Egypt: repeal draconian NGO law and protect the right to freedom of association

The ICJ today called on the Egyptian authorities to act immediately to repeal the law on civic associations.

The law was adopted by Egypt’s Parliament on 15 November 2016 and signed into law by President El-Sisi on 29 May 2017.

Until the law is repealed, the authorities should desist from enforcing it, the ICJ says.

The law effectively prohibits most Egyptian human rights non-governmental organizations (NGOs) from registering and working in Egypt, stipulating that civic associations’ work shall take place in the fields of development and social welfare consistent with “the State’s plans and its developmental needs and priorities.”

Egyptian and international NGOs are also forbidden to advocate against any law or its implementation, as well as to carry out “political activities” or any that “harm national security, public order, public morals or public health.”

They are prohibited from conducting public surveys, research or reports without permission and approval of the results of such work must be given by the authorities prior to publication (articles 14, 87).

The law also provides for an entity to be formed by presidential decree from representatives of three security bodies, which will decide on all matters related to NGO funding, the registration and issues relating to the work of international NGOs, and cooperation between Egyptian associations and any foreign body.

“The law on civic associations, if implemented in its present form, would be tantamount to an official death certificate of independent civil society in Egypt,” said Said Benarbia, ICJ Middle East and North Africa Director.

“By signing it into law, President El-Sisi is silencing the very organizations that could act as a check on the abusive and arbitrary exercise of his power,” he added.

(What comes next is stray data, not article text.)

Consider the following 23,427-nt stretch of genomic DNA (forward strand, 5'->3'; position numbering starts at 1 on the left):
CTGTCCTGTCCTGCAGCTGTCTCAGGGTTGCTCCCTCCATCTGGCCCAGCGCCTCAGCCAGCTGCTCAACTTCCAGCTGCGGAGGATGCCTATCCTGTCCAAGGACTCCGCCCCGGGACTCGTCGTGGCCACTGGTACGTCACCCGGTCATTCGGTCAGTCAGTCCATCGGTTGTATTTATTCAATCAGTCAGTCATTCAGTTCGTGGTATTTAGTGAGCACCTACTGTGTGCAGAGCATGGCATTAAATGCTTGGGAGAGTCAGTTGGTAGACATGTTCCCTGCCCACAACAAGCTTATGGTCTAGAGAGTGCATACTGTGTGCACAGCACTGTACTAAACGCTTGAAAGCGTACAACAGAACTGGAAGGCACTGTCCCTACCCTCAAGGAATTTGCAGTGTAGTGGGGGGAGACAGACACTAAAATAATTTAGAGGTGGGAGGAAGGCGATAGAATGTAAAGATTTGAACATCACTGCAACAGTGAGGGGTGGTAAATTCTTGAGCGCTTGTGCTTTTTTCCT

The adoption of this repressive law is just the latest measure in a sustained, relentless campaign by Egypt’s military and executive authorities aimed at dismantling Egyptian civil society through highly politicized judicial proceedings and arbitrary travel bans against NGOs and human rights defenders.

For instance, the foreign funding case taken against NGOs (no. 173/2011) saw leading Egyptian human rights organizations, such as the Cairo Institute for Human Rights Studies (CIHRS), the Arabic Network for Human Rights Information (ANHRI) and the Hicham Mubrak Law Center (HMLC), subject to arbitrary investigations.

The grounds included “receiving funds to harm national interests and destroy the basic foundations of the state (the army, police, and judiciary),” “establishing an entity operating as a civic association without official registration,” and “income tax evasion.”

Four of these organizations and six NGO directors/board members have been subjected to asset freezes.

In the last two months, many NGO staff and directors have been summoned for interrogation by investigative judges, including ICJ partners Mustapha El-Hassan, Director of HMLC, Gamel Eid, Founder and Director of ANHRI, and Mohamed Zaree, CIHRS’ Programme Director and short-listed candidate for the Martin Ennals Award 2017.

The ICJ has previously documented how the Egyptian authorities have used the justice system as a repressive tool in their efforts to silence many of those suspected of opposing them.

“Egyptian authorities must comply with their obligations under international law and put an immediate end to their campaign to silence human rights defenders and NGOs. A first step in that direction would be the immediate repeal of the law on civic associations,” Benarbia said.


Said Benarbia, Director of the ICJ Middle East and North Africa Programme, t: +41 22 979 38 17: said.benarbia(a)

Egypt-NGO Law-News-Press release-ARA (Press release in Arabic, PDF)

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